Until the age of 42, Carys Massarella was Calum Massarella, and lived according to the social expectations of having been born male.
But while working one night, the hospital emergency doctor encountered a transgender patient who suffered a cardiac arrest and died. It was a turning point for the Hamilton physician.
"I was driving home that morning, thinking, you know, 'I don't want to die a man,'" she says. "At the end of the day, I think that's the worst possible outcome of your life...to regret it."
Now 49 and having transitioned as a woman, Dr. Massarella is among several transgender individuals, ranging in age from 11 to 90, who share their experiences in the new documentary, Transforming Gender. The documentary, which airs Thursday, Feb. 26, at 9 p.m. (9:30 p.m. NT) on CBC's Doc Zone, raises the idea that now, as transgender people become more visible in society, it's time for us to rethink our notions of gender.
Dr. Massarella explains to The Globe what she has learned from her journey:
What is it like to feel you are the wrong sex?
It's a difficult thing for people who don't have the experience to understand. Do you remember back before the days of satellite radio, when you'd be driving north to somewhere and you'd listen to your favourite AM/FM radio station and it would start to cut out and you'd get that really annoying static? I always describe it as that sense of never being able to tune in perfectly to the right channel. You're always off. No matter how hard you tried – I tried to live my life as the way I was supposed to be or in the "sex I was born into" – it's never right. What's really cool about transition is you actually get onto the right station, finally.
What would you like audiences to take away from this documentary?
For me, the key message is we're just regular people. We lead really normal, regular lives. We're your neighbour, we're your brother, we're your sister, we're your cousin, we're your aunt, your uncle, your parent, your friend, your colleague. All we want to do is live our lives in the gender that we know we are. It's that simple and there's really nothing to fear.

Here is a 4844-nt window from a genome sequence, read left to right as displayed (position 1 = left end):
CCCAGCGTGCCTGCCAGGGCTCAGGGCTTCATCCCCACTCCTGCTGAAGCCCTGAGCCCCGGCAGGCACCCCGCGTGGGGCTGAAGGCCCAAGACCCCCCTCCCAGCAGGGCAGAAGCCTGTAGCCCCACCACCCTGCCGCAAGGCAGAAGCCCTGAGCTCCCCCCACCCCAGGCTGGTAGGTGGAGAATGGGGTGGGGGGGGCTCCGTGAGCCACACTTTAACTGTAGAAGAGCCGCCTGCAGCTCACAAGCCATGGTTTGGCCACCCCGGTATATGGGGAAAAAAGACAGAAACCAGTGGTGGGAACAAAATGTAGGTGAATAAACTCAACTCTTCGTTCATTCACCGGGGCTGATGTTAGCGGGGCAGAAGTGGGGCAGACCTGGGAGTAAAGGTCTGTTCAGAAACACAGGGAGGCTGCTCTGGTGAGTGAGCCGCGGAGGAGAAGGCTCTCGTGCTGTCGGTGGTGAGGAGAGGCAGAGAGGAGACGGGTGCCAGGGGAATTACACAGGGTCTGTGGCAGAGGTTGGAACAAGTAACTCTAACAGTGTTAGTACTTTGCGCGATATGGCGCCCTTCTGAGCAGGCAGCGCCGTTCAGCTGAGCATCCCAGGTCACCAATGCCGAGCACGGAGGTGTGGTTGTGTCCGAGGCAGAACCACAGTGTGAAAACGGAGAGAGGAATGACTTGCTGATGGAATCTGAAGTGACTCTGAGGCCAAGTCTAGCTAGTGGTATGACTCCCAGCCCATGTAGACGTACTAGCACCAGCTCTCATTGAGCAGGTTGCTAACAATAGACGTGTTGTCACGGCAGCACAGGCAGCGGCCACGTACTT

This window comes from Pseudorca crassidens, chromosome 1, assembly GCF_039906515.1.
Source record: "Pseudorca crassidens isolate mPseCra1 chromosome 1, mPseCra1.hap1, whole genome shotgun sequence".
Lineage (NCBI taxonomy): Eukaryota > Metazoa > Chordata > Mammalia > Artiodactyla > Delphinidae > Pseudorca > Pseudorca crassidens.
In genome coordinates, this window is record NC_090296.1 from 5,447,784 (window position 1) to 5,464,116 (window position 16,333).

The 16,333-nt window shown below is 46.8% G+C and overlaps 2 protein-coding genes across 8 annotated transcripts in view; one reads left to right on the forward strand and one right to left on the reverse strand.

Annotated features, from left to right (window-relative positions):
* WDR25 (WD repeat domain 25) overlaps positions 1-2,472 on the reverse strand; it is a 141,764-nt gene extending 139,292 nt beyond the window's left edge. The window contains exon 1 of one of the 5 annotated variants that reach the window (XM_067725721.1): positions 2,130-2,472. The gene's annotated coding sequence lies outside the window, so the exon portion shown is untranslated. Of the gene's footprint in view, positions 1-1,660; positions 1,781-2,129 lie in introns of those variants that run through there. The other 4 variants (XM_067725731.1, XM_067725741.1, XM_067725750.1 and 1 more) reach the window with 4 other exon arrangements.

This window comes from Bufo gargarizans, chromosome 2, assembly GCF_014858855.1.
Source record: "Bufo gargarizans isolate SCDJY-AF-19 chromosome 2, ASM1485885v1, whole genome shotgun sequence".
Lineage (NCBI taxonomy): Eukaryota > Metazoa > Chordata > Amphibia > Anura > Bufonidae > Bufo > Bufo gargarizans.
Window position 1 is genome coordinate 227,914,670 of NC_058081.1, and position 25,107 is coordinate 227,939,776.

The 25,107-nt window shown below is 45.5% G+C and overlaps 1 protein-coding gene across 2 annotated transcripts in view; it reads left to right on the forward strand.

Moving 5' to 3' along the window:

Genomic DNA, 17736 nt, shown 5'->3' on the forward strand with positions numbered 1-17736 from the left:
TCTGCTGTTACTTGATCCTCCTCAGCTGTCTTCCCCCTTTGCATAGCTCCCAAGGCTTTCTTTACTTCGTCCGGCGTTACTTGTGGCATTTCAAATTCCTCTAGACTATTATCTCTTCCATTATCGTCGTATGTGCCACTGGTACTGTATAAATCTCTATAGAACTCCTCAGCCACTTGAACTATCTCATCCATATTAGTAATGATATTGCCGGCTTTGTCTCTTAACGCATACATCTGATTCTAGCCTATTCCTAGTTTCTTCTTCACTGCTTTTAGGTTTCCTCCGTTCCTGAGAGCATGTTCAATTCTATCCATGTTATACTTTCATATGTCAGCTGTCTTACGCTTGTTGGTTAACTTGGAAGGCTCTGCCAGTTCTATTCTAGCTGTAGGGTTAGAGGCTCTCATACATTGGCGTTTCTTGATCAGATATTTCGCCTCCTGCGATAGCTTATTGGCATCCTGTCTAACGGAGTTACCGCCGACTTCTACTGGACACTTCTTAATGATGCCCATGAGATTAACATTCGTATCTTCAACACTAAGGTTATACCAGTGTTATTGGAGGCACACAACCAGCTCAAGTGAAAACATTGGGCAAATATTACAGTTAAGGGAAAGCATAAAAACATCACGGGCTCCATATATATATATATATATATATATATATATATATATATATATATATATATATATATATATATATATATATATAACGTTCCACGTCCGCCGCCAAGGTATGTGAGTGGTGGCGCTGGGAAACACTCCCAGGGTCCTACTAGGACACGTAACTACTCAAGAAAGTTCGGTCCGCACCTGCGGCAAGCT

You mention in the documentary that many people decide to transition, but some don't. Why not?
It depends on where you are in your life and where you live. So you could live in a very conservative, very rural, very religious community, and if that's really important to you, if you do end up transitioning, you might lose that completely. For some people, workplace protection, although nominally present doesn't always officially exist, so they're afraid they'll lose their job. They're afraid to lose their spouse, their family. So for them, the potential losses far exceed what they may consider the benefit of transition.
What I always tell people is, you're always going to have a transgender identity. That's never going to change. Whether or not you transition, that's a personal decision. But at the end of the day, the vast, vast majority of people do better after they transition, or they feel better after they transition.
What's it like transitioning as an adult, as opposed to as a youth?